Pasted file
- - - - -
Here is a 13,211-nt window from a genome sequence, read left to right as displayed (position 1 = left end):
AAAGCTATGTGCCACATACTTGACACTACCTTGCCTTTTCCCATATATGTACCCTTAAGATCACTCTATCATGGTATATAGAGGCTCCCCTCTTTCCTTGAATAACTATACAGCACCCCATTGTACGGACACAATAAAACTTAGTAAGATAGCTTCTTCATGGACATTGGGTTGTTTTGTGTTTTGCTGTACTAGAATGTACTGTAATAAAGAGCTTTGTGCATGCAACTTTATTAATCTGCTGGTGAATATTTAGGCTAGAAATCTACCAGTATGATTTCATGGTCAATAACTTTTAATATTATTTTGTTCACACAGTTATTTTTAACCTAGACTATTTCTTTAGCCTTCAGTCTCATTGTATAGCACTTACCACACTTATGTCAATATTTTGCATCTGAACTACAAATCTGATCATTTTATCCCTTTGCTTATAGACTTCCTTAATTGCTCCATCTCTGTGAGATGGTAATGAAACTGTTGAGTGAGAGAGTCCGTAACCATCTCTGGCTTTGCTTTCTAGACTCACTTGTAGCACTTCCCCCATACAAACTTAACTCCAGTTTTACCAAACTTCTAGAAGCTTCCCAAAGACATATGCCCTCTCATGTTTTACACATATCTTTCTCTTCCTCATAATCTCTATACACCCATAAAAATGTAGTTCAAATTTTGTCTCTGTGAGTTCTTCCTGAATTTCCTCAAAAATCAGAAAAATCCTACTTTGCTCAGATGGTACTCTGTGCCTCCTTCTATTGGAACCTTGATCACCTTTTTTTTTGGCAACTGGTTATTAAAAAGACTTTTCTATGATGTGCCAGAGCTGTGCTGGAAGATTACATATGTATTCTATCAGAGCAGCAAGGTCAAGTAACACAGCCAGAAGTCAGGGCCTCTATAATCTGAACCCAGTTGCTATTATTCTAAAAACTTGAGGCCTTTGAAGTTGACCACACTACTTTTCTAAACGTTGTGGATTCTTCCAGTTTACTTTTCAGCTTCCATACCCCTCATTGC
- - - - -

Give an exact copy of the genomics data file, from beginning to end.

Here is a 13,211-nt window from a genome sequence, read left to right as displayed (position 1 = left end):
AAAGCTATGTGCCACATACTTGACACTACCTTGCCTTTTCCCATATATGTACCCTTAAGATCACTCTATCATGGTATATAGAGGCTCCCCTCTTTCCTTGAATAACTATACAGCACCCCATTGTACGGACACAATAAAACTTAGTAAGATAGCTTCTTCATGGACATTGGGTTGTTTTGTGTTTTGCTGTACTAGAATGTACTGTAATAAAGAGCTTTGTGCATGCAACTTTATTAATCTGCTGGTGAATATTTAGGCTAGAAATCTACCAGTATGATTTCATGGTCAATAACTTTTAATATTATTTTGTTCACACAGTTATTTTTAACCTAGACTATTTCTTTAGCCTTCAGTCTCATTGTATAGCACTTACCACACTTATGTCAATATTTTGCATCTGAACTACAAATCTGATCATTTTATCCCTTTGCTTATAGACTTCCTTAATTGCTCCATCTCTGTGAGATGGTAATGAAACTGTTGAGTGAGAGAGTCCGTAACCATCTCTGGCTTTGCTTTCTAGACTCACTTGTAGCACTTCCCCCATACAAACTTAACTCCAGTTTTACCAAACTTCTAGAAGCTTCCCAAAGACATATGCCCTCTCATGTTTTACACATATCTTTCTCTTCCTCATAATCTCTATACACCCATAAAAATGTAGTTCAAATTTTGTCTCTGTGAGTTCTTCCTGAATTTCCTCAAAAATCAGAAAAATCCTACTTTGCTCAGATGGTACTCTGTGCCTCCTTCTATTGGAACCTTGATCACCTTTTTTTTTGGCAACTGGTTATTAAAAAGACTTTTCTATGATGTGCCAGAGCTGTGCTGGAAGATTACATATGTATTCTATCAGAGCAGCAAGGTCAAGTAACACAGCCAGAAGTCAGGGCCTCTATAATCTGAACCCAGTTGCTATTATTCTAAAAACTTGAGGCCTTTGAAGTTGACCACACTACTTTTCTAAACGTTGTGGATTCTTCCAGTTTACTTTTCAGCTTCCATACCCCTCATTGC